With hundreds of Japanese restaurants in Vancouver, it’s difficult to find one that doesn’t have the same boring menus and offerings. Fresh ingredients and thoughtful executions are what I am looking for. Tucked in a quiet spot off to the side of Kitsilano lies Octopus Garden, which could be one such restaurant. With foie gras and wagyu nigiri, who can resist? (Not I)
Omakase is what they’re well known for here, but we didn’t go for that because not everybody at our table wanted to pay that premium. No matter, the regular menu was interesting enough for our taste buds.
Immediately my eyes were trained on the foie gras and wagyu nigiri on the menu, and there was no way I’m walking out of that restaurant without trying them. First, the wagyu. I thought the wagyu would be raw, but it was cooked with a light sear. I couldn’t really detect the buttery flavor and texturing as one would expect from wagyu beef, but it was still tender and flavorful.
Now, what I looked forward the most, the foie gras nigiri: a generous piece of smooth foie gras with a thin slice of mango with the usual sushi rice wrapped with seaweed. It reminded me of a tamago, but obviously the egg was replaced by the delicious foie. The foie itself was ultra smooth, silky, and buttery as one would expect, and the sweetness of the mango cut in to the richness of the foie, which was a good balance. This was probably the best thing I ate this week. My only complaint was that the rice easily fell apart when I attempted to pick it up with my chopsticks, so eating it with the accompanied metal spoon is recommended.
An Octopus Garden signature was the Uni Shooter, with sea urchin, dashi, graded Japanese yam, quail egg, and freshly grated wasabi. This was quite refreshing for my palate. Mixing everything together resulted in a concoction with a creamy, slimy texture (sort of like a smoothie) with the taste of sea urchin being the most dominant. This was like drinking what the best the ocean had to offer.
Another tempting offer was the Marinated Ahi Tuna. The tuna was grilled and sizzled in front of us on a hot plate, so we got see the tuna as it was being cooked. After the tuna had been cooked, the waitress stacked the pieces of tuna on top of a sliced onion, so the lovely juices weren’t wasted. The tuna itself was quite interesting, because both my friends and I thought the texture and taste was like beef. Nonetheless, it was well marinated and quite delicious.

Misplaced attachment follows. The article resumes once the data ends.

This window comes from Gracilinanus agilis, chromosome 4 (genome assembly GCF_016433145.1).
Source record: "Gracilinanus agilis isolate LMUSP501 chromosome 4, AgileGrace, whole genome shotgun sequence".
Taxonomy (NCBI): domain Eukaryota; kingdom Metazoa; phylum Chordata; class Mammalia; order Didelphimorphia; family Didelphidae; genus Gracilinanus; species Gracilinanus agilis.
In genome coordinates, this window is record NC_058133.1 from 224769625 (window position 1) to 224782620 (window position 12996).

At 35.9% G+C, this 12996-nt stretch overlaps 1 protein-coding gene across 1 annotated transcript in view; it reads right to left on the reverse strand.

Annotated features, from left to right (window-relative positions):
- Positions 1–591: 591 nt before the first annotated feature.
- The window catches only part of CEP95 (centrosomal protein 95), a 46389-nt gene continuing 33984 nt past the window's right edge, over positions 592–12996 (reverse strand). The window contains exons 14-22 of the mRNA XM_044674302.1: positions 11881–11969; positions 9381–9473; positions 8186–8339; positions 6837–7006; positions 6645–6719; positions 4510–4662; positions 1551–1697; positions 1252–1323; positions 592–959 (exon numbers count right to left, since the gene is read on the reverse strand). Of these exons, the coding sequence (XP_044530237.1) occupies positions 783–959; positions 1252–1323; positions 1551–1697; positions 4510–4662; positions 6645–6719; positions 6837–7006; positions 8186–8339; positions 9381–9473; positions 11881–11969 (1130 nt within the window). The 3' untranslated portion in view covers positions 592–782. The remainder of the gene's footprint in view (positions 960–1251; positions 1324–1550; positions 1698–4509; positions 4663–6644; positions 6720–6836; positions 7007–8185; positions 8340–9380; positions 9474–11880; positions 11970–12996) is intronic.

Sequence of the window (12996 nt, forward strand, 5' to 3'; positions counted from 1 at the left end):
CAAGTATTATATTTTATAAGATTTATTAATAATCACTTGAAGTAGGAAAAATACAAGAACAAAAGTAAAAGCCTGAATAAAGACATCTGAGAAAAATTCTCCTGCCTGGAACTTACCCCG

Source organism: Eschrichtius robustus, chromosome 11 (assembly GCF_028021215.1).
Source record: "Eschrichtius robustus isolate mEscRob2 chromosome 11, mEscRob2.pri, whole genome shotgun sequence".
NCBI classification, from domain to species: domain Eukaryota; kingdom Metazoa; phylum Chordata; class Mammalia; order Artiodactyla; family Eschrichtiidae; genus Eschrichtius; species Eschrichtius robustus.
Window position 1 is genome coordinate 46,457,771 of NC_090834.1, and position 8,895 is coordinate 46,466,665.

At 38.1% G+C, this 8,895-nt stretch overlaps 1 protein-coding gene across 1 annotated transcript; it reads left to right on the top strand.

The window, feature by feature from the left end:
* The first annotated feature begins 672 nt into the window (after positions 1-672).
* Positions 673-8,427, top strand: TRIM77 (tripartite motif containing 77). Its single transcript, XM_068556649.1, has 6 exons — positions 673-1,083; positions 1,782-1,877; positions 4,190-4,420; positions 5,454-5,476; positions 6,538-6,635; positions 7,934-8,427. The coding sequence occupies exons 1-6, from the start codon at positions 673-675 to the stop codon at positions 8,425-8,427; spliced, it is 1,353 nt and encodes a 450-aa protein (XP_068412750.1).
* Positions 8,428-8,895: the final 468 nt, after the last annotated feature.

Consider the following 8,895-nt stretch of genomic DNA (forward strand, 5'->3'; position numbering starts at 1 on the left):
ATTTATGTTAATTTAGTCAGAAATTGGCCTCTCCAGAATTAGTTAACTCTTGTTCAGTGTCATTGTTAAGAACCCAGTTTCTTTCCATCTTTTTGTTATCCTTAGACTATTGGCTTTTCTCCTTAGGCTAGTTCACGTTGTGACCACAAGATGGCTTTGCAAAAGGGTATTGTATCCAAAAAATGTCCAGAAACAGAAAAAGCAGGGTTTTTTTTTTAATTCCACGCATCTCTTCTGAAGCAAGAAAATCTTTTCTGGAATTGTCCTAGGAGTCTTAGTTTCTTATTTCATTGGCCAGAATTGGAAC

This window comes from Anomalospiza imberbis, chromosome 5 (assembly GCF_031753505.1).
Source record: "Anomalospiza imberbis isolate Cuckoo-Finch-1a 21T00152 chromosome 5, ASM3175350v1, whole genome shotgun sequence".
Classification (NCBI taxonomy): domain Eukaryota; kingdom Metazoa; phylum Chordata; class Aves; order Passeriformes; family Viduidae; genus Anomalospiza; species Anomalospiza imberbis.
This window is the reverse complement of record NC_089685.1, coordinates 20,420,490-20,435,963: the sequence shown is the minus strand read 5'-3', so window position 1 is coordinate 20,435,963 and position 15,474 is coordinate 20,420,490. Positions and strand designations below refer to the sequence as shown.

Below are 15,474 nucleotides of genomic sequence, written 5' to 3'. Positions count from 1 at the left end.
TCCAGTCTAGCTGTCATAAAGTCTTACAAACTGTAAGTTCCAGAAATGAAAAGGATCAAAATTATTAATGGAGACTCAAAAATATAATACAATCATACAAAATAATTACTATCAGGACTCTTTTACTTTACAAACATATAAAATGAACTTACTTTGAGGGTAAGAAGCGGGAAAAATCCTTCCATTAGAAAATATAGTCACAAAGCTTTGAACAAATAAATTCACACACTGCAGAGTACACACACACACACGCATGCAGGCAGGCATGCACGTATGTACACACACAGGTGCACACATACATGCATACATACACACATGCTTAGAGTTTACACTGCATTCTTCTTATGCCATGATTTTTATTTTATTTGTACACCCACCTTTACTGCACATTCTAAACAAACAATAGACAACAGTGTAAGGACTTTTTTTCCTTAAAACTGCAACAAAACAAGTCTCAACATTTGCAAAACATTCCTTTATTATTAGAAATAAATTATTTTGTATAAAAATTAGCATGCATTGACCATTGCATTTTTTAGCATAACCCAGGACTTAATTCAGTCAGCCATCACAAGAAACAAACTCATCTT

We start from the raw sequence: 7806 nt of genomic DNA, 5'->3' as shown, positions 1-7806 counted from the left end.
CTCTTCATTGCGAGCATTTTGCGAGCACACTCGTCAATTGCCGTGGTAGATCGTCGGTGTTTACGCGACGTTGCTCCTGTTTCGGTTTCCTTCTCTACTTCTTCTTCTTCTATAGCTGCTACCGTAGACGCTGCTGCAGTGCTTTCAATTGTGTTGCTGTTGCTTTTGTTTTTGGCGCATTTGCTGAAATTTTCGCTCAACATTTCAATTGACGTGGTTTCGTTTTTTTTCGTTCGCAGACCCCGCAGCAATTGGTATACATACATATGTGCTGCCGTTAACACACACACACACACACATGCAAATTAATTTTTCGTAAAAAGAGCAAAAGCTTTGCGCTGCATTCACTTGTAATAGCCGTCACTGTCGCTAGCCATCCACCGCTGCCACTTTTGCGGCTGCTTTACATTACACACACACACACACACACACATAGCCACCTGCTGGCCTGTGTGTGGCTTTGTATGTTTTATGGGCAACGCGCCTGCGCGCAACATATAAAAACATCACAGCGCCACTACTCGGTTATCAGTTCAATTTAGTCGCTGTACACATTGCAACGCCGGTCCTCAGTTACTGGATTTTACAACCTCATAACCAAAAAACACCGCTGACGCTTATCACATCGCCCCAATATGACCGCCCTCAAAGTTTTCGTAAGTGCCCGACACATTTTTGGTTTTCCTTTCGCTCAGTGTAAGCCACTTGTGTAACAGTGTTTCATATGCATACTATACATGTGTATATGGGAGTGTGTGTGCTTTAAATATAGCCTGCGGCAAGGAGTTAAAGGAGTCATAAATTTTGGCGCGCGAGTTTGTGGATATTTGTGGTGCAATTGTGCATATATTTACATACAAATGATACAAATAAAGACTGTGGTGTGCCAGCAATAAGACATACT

Equally tempting, for me that is, was the Wagyu beef. Served in a similar manner as the Ahi Tuna, it was also cooked and stacked in front of us. The beef was juicy and tender, despite the fact that the meat was rare.
There was four of us and we were not quite full yet, so we decided to dive into the menu a little more. Looking in the rolls section, we picked the Hand Peeled Dungeness Crab with avocado, tobiko, and mayo. I can taste the crab, but there just wasn’t enough in the roll to bring out any more tastes. In essence, it was quite bland and a little dry.
We also tried another roll, the SADA, consisting of jumbo prawn tempura, red peppers, asparagus, tobiko, and mayo. And again, I thought this was a bit bland and the rice lacked moisture, which made the roll a bit dry. I was disappointed, because I wasn’t expecting rolls of this caliber to come out of this kitchen. You can get rolls of this quality from pretty much anywhere else.
Moving on from the weak rolls, we got the BBQ Salmon Belly. It was a tad oily, but the fish itself was tender. The skin was crispy and well seared.
Our last entree of the night was the Black Cod marinated with home blended miso. It was firm, but tender and flaky. However, I can barely taste the marinate, which was a shame because the fish was otherwise bland.
My experience that night was a hit and a miss. I loved the Foie Gras Nigiri, an example that putting a luxury ingredient in a traditional recipe that ended up working. The Uni Shooter was another thing not to miss. The rolls were below par, and the other grilled items were so-so compared to the rest of Vancouver’s other fiercely competitive Japanese offerings. Service was average. The restaurant was small, and factoring in the fact that this space had its fair share of exposure in the press, reservations are highly recommended.